Can Google Kill The Four-Year Degree?
Most people will agree that going to college isn't about just getting an education and a degree. It provides young adults the opportunity to venture out on their own and do what they want without their parents watching over them.
Due to the coronavirus, colleges have had to resort to holding classes online and it appears many will continue to do so as the fall semester begins. As a result, a debate over the value of an online college experience is becoming increasingly popular in the news.
Perhaps agreeing that the value of a college degree without actually physically attending college may not make much sense, Google announced the creation of three new online certificate programs yesterday.
The "Google Career Certificates" cover Data Analytics, Project Management and User Experience (UX) Design. The launch of Google Career Certificates follows the launch of the Google IT Certificate program in 2018, which has become the most popular certificate on online learning platform Coursera.
The Google Career Certificate programs are taught by Google employees and can be completed in three to six months on Coursera. Google said the certificates will give individuals the "essential skills they need to get a job" while a degree or prior experience is not required to take the courses.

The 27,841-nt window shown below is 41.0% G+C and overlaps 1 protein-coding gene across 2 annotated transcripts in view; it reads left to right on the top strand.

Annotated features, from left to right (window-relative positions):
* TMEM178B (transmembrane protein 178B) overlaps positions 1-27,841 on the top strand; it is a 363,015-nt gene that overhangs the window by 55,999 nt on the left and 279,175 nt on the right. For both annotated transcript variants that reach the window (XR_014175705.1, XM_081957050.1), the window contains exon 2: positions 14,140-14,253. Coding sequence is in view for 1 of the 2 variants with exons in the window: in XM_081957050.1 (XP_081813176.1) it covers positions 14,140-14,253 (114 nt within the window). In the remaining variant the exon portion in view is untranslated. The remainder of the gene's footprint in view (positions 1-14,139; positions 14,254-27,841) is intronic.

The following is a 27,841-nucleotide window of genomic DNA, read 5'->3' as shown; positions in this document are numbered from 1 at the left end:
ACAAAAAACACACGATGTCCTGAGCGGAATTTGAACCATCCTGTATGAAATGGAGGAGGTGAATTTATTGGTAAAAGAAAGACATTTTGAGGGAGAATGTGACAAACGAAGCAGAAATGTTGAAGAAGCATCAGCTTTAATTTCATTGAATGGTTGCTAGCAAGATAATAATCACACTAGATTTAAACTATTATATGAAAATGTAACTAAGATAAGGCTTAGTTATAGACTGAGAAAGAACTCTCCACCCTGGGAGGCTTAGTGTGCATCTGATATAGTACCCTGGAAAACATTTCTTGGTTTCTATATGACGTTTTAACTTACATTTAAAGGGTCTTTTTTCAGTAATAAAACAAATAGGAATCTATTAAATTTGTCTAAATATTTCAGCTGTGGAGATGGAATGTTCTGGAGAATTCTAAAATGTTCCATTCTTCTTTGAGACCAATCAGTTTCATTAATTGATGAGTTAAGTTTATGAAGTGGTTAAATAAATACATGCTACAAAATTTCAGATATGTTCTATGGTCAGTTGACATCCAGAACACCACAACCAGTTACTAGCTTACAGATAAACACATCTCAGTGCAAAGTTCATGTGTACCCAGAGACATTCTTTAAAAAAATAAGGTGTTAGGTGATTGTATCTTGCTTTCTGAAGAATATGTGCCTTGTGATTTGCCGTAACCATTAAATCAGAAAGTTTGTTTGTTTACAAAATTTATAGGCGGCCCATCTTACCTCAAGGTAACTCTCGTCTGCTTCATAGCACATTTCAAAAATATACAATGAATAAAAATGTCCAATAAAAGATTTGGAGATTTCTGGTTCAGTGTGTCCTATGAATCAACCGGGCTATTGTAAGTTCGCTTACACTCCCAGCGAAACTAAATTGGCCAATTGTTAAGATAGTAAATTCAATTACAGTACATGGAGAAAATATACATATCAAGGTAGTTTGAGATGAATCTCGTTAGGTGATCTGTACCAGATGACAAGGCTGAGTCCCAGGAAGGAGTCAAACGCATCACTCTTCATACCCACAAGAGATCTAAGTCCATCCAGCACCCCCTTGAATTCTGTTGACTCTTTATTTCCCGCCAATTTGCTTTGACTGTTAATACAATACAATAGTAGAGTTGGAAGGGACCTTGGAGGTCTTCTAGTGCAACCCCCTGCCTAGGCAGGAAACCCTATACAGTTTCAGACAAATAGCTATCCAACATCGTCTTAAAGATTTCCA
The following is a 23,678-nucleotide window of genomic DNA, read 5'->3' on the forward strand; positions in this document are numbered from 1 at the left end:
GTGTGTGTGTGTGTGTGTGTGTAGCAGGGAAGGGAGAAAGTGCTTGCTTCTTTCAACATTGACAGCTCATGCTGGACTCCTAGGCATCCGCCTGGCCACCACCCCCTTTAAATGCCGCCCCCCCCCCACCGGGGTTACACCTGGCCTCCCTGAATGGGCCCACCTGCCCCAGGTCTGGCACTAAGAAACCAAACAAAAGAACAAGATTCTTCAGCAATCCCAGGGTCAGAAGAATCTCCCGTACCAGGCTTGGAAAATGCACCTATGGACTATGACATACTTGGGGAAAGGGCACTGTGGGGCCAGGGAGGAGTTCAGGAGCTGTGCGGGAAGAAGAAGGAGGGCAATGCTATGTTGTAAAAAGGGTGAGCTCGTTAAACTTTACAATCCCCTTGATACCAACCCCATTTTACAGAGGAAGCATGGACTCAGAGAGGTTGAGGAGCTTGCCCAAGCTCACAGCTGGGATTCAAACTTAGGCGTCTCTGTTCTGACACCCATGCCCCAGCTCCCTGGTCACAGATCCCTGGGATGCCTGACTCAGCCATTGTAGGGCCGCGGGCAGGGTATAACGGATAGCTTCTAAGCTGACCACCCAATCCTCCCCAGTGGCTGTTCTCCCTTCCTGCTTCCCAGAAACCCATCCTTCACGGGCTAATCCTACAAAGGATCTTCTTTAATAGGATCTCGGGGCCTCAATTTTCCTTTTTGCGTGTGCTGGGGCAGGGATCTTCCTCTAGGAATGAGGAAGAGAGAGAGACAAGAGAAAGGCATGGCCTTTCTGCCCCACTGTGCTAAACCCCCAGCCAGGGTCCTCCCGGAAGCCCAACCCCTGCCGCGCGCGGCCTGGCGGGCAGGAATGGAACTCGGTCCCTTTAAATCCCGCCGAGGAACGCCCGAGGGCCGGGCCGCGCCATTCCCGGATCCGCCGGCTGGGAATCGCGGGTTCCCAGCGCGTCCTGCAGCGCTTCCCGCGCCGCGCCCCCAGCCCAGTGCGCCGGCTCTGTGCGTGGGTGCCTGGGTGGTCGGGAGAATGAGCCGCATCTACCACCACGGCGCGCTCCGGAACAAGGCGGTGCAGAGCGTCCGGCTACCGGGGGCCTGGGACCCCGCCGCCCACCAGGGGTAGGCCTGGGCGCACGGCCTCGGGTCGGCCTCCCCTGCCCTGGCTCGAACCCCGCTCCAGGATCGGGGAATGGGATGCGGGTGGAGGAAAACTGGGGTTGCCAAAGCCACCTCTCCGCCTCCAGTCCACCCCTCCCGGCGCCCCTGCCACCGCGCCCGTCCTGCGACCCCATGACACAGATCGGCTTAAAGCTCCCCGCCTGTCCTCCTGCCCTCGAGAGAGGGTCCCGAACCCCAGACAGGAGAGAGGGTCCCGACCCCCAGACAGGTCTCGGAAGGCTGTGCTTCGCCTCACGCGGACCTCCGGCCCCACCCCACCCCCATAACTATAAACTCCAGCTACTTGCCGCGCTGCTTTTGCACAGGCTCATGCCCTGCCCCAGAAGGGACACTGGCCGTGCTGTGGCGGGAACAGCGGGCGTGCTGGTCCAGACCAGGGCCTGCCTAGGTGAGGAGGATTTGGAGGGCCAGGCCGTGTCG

Google, which said it will consider the certificates as the equivalent to a four-year college degree for hiring purposes, listed the median average salary for related jobs. Google listed four jobs that each have a median average annual salary of more than $50,000. IT Support Specialists were the lowest of the four with an average annual salary of $54,760, while a Project Manager has an average annual salary of $93,000.
"This is not revenue-generating for Google," Google vice president Lisa Gevelber said. "There's a small cost from the Coursera platform itself — the current pricing is $49 a month — but we want to ensure that anyone who wants to have this opportunity, can have it."
Google also announced it will fund 100,000 scholarships to complete any of the Google Career Certificates. Google will also award $10 million in grants to the YWCA, NPower and JFF to assist in job training programs and increase access to digital skills for women, veterans and underserved Americans.
"While college degrees have tons of value, they are not accessible to everyone," Gevelber said. "And we believe that the absence of a college degree should not be a barrier to economic stability."
"Since 2017, we’ve helped 5 million Americans learn digital skills through Grow with Google and we promise to do our part to help even more people prepare for jobs, creating economic opportunity for everyone," Google said.
With nearly two-thirds of all new jobs created since 2010 requiring either high-level or medium-level digital skills, the move by Google could very easily pave the way for other technology giants to follow suit and add the four-year college degree to the list of things they've disrupted.